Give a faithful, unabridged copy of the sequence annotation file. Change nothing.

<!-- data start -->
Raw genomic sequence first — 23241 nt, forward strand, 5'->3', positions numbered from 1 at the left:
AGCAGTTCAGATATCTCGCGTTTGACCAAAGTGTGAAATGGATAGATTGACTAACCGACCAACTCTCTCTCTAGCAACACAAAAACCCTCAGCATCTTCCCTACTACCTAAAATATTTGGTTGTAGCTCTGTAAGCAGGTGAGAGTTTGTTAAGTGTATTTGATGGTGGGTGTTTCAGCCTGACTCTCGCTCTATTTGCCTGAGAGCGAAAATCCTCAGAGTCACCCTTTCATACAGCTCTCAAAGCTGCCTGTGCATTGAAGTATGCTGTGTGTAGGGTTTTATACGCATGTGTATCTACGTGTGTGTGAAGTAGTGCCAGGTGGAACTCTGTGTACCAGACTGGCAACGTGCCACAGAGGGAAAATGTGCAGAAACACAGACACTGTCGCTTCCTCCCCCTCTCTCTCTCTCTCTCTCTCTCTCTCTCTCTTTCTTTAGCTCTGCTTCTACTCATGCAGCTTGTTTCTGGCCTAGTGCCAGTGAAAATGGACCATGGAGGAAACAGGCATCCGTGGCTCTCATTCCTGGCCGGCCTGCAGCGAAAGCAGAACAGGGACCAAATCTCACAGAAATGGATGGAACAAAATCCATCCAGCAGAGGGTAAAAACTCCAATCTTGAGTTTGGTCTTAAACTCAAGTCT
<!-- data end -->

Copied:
Raw genomic sequence first — 23241 nt, forward strand, 5'->3', positions numbered from 1 at the left:
AGCAGTTCAGATATCTCGCGTTTGACCAAAGTGTGAAATGGATAGATTGACTAACCGACCAACTCTCTCTCTAGCAACACAAAAACCCTCAGCATCTTCCCTACTACCTAAAATATTTGGTTGTAGCTCTGTAAGCAGGTGAGAGTTTGTTAAGTGTATTTGATGGTGGGTGTTTCAGCCTGACTCTCGCTCTATTTGCCTGAGAGCGAAAATCCTCAGAGTCACCCTTTCATACAGCTCTCAAAGCTGCCTGTGCATTGAAGTATGCTGTGTGTAGGGTTTTATACGCATGTGTATCTACGTGTGTGTGAAGTAGTGCCAGGTGGAACTCTGTGTACCAGACTGGCAACGTGCCACAGAGGGAAAATGTGCAGAAACACAGACACTGTCGCTTCCTCCCCCTCTCTCTCTCTCTCTCTCTCTCTCTCTCTCTTTCTTTAGCTCTGCTTCTACTCATGCAGCTTGTTTCTGGCCTAGTGCCAGTGAAAATGGACCATGGAGGAAACAGGCATCCGTGGCTCTCATTCCTGGCCGGCCTGCAGCGAAAGCAGAACAGGGACCAAATCTCACAGAAATGGATGGAACAAAATCCATCCAGCAGAGGGTAAAAACTCCAATCTTGAGTTTGGTCTTAAACTCAAGTCT